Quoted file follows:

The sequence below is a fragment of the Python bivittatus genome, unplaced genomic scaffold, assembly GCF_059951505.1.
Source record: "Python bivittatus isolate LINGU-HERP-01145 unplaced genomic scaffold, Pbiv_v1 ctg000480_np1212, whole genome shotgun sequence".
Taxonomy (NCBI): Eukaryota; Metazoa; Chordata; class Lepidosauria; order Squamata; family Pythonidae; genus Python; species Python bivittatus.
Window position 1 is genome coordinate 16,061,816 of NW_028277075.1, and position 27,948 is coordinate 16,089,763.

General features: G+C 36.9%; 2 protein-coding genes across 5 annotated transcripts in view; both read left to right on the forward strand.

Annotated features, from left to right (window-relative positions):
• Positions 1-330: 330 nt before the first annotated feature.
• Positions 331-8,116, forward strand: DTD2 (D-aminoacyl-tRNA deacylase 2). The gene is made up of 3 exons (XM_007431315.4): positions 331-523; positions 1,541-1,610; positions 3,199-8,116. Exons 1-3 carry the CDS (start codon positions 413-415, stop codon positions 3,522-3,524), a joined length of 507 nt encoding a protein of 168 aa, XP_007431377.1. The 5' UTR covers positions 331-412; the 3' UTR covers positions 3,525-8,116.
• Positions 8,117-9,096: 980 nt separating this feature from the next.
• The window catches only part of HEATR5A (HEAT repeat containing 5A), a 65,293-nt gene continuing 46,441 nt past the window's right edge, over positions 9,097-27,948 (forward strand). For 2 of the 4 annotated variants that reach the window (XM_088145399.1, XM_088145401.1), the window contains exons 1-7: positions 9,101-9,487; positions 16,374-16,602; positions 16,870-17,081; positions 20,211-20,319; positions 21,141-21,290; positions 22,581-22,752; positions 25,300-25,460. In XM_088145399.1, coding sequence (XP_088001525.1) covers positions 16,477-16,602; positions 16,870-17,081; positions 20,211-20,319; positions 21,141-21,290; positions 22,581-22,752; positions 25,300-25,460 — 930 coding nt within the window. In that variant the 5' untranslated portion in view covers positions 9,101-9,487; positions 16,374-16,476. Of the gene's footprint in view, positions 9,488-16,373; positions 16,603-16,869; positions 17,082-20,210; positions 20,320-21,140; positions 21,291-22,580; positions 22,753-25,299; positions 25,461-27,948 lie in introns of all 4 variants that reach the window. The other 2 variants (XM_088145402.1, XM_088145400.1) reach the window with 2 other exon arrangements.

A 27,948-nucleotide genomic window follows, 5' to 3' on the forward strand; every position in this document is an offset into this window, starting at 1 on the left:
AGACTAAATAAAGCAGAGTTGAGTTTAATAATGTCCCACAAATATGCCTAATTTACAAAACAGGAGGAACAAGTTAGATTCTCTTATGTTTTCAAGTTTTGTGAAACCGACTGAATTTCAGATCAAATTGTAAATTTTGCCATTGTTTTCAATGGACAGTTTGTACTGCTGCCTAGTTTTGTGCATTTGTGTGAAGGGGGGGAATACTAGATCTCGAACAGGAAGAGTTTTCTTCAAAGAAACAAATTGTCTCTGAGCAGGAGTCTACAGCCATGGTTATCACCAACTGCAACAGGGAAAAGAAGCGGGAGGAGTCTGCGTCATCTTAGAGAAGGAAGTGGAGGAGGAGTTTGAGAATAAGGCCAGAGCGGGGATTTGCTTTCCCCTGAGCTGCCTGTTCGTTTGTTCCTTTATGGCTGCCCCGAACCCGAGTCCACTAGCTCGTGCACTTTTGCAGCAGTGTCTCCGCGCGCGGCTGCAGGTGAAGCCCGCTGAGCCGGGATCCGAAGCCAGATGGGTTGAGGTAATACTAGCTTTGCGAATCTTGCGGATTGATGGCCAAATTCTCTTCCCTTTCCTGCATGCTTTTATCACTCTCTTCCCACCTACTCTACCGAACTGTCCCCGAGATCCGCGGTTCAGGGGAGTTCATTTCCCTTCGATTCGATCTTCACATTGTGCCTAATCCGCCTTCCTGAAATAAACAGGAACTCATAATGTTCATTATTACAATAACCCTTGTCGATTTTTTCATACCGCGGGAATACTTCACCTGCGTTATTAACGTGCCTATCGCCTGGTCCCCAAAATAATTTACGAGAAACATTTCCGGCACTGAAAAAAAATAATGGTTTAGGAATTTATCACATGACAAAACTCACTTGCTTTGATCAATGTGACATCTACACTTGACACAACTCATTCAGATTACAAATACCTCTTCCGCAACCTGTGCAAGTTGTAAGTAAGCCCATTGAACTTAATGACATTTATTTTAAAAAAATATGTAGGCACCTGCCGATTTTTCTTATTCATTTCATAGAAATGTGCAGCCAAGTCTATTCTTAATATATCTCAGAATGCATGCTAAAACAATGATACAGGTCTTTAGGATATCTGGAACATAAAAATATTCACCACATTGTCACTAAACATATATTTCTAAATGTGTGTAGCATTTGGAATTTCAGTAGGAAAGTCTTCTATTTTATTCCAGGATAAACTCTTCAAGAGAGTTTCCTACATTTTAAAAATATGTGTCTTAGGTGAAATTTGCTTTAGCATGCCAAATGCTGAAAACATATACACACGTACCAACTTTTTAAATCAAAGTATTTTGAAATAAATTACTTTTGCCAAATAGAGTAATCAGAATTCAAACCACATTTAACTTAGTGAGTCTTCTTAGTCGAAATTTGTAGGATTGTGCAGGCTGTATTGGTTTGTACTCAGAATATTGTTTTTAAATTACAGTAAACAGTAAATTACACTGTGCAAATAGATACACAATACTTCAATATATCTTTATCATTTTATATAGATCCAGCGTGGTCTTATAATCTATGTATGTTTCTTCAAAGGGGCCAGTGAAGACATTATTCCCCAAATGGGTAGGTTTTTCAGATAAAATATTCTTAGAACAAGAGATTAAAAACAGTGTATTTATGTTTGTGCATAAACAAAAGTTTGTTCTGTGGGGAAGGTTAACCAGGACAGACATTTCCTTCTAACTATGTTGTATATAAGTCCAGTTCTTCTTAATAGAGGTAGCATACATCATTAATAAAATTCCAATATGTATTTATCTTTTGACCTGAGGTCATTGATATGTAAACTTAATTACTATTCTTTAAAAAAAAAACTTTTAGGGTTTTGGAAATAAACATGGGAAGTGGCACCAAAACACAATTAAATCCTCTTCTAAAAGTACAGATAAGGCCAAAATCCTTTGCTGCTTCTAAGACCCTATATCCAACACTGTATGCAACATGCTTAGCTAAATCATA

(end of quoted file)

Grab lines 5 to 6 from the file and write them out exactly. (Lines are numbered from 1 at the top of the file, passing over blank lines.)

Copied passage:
General features: G+C 36.9%; 2 protein-coding genes across 5 annotated transcripts in view; both read left to right on the forward strand.

Annotated features, from left to right (window-relative positions):